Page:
"After Pfizer and Modena both produced vaccines delivering 95 percent protection from COVID-19, a figure of 70 percent is relatively disappointing," BBC News reports. "However, anything above 50 percent would have been considered a triumph just a month ago. This vaccine can also be stored at fridge temperature, which means it can be distributed to every corner of the world, unlike the Pfizer/BioNTech and Moderna vaccines, which need to be stored at much colder temperatures." Peter Weber

November 22, 2020

Pfizer's coronavirus vaccine, which was submitted to the Food and Drug Administration for an emergency use authorization this week and could be rolled out by mid-December, must be kept in ultra-cold conditions and will initially be shipped in boxes that hold a minimum of 975 doses. Once a vial is thawed and diluted to make five shots, people receiving the vaccine (early on that is expected to be health-care workers), will then have just six hours to get inoculated, Politico reports. Whatever is left over will then spoil.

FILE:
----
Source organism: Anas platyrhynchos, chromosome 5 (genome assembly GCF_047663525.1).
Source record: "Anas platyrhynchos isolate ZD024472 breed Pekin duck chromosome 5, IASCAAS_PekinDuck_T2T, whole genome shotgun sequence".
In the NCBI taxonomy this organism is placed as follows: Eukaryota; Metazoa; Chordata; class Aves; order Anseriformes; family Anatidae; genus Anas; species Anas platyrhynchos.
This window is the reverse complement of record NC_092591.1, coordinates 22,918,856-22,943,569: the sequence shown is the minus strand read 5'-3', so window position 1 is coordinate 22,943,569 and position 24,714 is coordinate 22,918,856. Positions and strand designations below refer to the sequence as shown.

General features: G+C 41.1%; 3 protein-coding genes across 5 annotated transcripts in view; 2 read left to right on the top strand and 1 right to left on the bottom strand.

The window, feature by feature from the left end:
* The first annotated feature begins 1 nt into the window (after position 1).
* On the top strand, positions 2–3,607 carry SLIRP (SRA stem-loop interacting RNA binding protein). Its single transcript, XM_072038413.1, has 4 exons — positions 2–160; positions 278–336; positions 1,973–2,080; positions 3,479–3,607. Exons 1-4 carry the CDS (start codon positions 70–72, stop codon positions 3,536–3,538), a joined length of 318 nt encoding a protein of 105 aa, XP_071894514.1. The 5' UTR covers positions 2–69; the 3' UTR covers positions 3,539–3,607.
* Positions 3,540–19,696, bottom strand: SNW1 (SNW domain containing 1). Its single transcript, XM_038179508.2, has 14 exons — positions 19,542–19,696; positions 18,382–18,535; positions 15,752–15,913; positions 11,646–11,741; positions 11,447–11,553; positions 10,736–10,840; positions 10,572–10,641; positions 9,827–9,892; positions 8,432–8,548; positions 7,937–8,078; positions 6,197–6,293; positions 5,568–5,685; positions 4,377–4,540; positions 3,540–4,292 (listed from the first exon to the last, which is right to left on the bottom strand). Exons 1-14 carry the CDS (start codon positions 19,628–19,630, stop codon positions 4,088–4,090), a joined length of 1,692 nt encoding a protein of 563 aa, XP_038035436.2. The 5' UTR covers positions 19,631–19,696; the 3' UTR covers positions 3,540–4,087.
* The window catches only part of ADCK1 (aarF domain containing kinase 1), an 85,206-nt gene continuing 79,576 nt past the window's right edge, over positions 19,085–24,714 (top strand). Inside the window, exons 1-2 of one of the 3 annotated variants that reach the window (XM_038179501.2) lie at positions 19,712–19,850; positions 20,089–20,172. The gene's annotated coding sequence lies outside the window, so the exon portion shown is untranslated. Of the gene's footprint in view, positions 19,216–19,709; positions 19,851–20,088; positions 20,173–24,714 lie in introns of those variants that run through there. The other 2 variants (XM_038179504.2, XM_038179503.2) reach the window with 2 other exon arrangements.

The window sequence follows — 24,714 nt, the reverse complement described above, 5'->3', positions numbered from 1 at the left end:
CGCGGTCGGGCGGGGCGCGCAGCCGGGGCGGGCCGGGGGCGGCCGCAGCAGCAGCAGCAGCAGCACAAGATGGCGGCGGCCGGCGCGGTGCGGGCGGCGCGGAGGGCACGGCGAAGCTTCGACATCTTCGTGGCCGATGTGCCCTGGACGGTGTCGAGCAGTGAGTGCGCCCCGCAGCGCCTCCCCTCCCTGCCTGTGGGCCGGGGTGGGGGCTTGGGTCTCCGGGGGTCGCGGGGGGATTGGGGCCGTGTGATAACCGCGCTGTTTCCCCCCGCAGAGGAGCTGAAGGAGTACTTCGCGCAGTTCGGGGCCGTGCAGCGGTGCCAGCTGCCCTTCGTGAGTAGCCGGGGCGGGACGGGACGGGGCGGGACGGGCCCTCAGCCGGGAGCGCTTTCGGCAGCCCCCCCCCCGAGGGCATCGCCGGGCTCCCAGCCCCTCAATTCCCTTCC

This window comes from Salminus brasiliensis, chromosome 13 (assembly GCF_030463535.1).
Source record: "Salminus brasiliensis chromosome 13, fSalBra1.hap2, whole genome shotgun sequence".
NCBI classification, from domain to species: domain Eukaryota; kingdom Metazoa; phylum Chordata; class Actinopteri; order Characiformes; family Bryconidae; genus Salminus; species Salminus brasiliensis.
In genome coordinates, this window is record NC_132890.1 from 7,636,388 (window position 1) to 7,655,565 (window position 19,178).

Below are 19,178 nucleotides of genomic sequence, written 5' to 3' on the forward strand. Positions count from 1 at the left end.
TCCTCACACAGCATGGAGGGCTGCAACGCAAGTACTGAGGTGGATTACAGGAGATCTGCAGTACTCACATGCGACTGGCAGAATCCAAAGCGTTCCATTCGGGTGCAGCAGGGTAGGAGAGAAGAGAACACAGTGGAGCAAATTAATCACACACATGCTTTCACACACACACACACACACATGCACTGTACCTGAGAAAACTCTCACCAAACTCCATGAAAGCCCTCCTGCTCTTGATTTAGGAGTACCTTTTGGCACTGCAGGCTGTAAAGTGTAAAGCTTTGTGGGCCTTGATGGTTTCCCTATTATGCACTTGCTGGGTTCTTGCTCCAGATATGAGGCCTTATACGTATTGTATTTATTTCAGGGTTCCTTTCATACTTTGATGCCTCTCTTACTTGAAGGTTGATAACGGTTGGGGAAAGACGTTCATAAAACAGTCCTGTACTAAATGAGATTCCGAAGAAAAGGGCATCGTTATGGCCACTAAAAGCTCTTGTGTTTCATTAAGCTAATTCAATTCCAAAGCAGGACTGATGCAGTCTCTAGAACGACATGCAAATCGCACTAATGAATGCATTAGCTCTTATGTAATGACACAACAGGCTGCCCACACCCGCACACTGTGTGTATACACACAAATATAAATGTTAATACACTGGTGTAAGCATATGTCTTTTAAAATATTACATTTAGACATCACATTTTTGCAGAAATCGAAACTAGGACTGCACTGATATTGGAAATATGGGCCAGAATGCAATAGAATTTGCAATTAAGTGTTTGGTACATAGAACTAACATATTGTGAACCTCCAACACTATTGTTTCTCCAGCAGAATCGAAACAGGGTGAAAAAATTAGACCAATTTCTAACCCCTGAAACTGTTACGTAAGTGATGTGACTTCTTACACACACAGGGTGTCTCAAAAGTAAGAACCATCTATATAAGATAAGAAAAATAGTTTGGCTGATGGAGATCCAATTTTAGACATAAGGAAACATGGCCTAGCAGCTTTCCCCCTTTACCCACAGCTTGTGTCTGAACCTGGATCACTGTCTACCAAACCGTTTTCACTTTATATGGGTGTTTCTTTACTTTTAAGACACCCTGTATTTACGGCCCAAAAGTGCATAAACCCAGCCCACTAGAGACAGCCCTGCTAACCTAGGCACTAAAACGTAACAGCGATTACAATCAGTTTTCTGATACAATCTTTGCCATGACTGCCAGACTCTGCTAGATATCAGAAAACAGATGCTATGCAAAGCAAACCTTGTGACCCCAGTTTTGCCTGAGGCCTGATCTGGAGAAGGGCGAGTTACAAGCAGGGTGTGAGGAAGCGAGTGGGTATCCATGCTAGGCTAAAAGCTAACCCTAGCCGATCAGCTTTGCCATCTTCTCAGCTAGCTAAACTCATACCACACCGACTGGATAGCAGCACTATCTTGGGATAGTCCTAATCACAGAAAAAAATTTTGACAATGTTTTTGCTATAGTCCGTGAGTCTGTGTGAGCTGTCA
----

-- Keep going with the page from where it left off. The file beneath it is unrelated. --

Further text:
While there's great excitement about the vaccine's pending authorization, the concern about wasted shots is very real, "especially early on when it will be practically liquid gold," Douglas Hoey, CEO of the National Pharmacists Association, told Politico.

States are trying to come up with ways to mitigate the risk, but spoiled doses are inevitable. Maryland health officials told the Centers for Disease Control and Prevention that as much as 5 percent of the vaccine the state is allocated could go unused in the initial rollout, especially because rural counties may not be able to use up all 975 doses on their own. To counter, Maryland is considering creating regional clinics where people in high priority groups from different rural communities could come to get vaccinated.

Oregon is considering contracting emergency medical providers to drive around and divy up the vaccine among remote areas, Politico reports. And North Dakota wants to repackage the vaccine into smaller boxes — Pfizer says it's working on a smaller pack size that won't be ready until next year — while also identifying people in the next priority group to get a shot if there are any doses left over.

Regardless, the situation will be tricky, but Moderna's vaccine, which will also soon be up for FDA authorization, is expected to be a bit easier to distribute than Pfizer's. Read more at Politico. Tim O'Donnell